And SFWA’s members are working professionals. To join, individuals must have sold a work to a publisher on a curated list of qualified professional markets – fan, self, or vanity publications are not sufficient. Full active membership requires either multiple short story publications or one novel publication. An associate membership requires at least one short story publication, and even an affiliate membership for non-writers requires demonstrated evidence of professional work in an allied field and references from active members.

So what’s the relevance here?

As those of you who have been following this blog from the beginning (was that really only two months ago? It seems much longer!) or who have taken the time to peruse the FAQ know, I’m out to become a writer. This blog is intended to give me an outlet for practicing my trade: as I said in an early post, I’m using it to force myself to produce something every weekday, to try a variety of things, and to find my voice. Given my long history as a reader of science fiction and fantasy, it was almost inevitable that I would want to write it. I respect and admire SFWA and its members for the work it has done in promoting science fiction and fantasy, and I lust after the resources they offer to the journeymen just getting started.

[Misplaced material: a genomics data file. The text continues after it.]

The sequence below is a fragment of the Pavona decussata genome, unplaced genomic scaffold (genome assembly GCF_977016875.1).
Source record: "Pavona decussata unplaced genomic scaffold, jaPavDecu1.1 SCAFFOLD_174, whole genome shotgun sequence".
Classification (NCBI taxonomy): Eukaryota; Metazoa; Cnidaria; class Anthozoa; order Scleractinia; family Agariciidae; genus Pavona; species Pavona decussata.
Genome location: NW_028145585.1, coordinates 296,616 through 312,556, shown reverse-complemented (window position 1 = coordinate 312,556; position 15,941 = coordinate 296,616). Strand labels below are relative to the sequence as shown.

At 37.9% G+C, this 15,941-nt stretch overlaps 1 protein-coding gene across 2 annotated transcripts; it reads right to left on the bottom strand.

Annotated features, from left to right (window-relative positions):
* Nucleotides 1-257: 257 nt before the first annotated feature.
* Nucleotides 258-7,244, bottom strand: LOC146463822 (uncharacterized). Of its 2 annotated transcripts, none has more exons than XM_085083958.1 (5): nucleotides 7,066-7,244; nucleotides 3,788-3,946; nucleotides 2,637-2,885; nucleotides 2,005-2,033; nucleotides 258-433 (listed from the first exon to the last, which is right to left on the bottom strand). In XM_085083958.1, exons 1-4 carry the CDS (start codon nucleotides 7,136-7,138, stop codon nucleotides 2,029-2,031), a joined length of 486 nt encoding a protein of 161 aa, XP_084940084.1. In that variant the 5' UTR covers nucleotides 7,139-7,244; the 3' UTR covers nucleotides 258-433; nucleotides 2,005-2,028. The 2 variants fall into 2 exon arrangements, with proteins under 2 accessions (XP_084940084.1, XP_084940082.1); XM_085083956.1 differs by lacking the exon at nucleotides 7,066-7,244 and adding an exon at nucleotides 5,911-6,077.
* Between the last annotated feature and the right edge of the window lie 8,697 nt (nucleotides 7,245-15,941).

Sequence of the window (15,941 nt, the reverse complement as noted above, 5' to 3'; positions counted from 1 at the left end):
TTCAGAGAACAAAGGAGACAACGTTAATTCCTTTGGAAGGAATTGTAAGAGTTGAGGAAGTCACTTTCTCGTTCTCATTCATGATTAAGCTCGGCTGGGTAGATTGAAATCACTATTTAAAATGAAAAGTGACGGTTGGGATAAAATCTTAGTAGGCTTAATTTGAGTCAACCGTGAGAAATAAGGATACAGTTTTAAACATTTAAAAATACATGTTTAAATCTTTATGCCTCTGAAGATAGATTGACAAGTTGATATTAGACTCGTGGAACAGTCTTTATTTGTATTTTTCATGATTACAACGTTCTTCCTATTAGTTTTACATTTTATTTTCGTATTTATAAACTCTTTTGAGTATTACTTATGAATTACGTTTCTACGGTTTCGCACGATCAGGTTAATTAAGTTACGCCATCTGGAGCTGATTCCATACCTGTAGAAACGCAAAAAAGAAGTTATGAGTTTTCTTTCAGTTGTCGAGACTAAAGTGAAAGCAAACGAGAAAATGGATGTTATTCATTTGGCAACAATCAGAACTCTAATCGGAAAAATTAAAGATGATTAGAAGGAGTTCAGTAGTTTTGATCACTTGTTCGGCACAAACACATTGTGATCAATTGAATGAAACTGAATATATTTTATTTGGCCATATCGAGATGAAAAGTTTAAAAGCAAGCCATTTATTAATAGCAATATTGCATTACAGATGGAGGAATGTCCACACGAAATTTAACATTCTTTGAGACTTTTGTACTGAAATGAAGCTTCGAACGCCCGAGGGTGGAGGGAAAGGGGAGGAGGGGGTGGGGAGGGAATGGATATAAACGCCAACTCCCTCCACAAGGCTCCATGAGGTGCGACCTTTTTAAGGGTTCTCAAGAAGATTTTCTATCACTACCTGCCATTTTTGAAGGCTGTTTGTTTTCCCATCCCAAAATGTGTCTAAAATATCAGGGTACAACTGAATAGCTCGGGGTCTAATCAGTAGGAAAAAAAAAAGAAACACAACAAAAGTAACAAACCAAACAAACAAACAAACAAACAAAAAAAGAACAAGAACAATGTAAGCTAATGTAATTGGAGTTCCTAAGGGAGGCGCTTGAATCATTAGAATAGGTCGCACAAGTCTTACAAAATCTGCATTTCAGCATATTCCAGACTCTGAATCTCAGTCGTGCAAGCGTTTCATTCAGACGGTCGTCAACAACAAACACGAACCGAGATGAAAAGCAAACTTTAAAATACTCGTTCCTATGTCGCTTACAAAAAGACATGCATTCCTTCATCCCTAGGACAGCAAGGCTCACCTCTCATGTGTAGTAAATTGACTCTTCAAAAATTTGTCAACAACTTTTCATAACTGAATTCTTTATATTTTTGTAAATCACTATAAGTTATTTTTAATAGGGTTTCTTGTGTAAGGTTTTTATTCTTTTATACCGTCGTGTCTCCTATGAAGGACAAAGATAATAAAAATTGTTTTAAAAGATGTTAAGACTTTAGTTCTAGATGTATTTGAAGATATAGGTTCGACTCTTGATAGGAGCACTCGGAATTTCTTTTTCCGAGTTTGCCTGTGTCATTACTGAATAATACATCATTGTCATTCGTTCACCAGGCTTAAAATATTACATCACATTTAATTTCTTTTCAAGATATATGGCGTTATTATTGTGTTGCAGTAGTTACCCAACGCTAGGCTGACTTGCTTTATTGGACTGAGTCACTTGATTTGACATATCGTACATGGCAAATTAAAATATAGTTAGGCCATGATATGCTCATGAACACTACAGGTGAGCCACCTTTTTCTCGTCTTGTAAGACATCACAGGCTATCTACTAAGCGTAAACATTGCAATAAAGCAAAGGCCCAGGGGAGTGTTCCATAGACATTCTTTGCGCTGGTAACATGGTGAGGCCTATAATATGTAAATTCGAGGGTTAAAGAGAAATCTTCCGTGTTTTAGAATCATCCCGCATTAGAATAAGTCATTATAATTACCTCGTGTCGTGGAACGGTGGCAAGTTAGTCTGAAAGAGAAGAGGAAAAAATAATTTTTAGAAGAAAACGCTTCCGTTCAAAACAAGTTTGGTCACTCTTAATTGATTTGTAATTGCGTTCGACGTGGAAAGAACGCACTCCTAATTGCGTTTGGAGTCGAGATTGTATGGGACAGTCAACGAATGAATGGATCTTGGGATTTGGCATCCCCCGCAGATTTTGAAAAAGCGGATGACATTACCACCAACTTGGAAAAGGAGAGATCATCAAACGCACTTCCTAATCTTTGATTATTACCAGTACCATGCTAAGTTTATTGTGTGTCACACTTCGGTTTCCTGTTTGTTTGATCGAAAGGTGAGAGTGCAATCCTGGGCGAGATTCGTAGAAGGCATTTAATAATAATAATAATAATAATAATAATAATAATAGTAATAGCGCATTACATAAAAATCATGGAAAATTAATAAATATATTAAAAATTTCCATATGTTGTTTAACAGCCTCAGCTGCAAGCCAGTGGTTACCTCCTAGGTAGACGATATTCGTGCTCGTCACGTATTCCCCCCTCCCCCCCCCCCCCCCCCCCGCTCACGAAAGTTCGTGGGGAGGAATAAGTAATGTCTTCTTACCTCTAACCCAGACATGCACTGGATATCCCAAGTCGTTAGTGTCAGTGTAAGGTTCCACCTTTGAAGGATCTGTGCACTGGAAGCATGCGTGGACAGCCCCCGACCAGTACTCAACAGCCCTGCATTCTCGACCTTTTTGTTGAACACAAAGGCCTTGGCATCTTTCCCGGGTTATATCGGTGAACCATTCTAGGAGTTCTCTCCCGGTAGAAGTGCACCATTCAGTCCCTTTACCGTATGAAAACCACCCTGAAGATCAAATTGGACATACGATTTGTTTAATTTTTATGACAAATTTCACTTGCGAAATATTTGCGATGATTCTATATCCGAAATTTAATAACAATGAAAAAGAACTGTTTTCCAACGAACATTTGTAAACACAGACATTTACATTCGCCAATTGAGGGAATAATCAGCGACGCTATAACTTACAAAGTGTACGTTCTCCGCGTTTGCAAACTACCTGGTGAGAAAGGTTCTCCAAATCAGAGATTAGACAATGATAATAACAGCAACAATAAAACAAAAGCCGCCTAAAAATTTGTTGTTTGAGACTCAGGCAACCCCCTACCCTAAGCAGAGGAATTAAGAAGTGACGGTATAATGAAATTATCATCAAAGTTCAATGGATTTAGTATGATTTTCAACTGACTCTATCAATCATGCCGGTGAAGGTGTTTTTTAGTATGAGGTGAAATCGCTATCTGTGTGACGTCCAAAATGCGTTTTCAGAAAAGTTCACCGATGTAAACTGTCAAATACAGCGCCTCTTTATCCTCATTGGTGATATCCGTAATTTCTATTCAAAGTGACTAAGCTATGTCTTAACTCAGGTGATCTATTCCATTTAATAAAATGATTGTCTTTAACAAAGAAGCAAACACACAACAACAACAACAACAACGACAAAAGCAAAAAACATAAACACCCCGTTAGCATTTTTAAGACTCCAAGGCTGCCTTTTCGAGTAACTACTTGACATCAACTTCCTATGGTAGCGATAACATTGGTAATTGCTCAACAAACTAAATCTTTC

Today I’ve taken the next step in my own journey, and have submitted a short piece to a SFWA-qualified publisher. I’ll keep you all informed of any progress, but don’t expect to hear anything soon: quoted response times seem to run somewhere around 2-4 months. (One site specializing in tracking SF/F/H publishers notes that publisher’s stated response time is typically for rejections – acceptances take longer – and tend to be optimistic.) If it is accepted, I will be joining SFWA; if not, I’ll keep trying.

And, of course, the best way to improve my odds, and the only way to advance beyond “Associate” is to maintain a steady stream of new submissions. I’ll be working on that, starting tomorrow. Keep your fingers crossed!

Welcome

Hello, and welcome.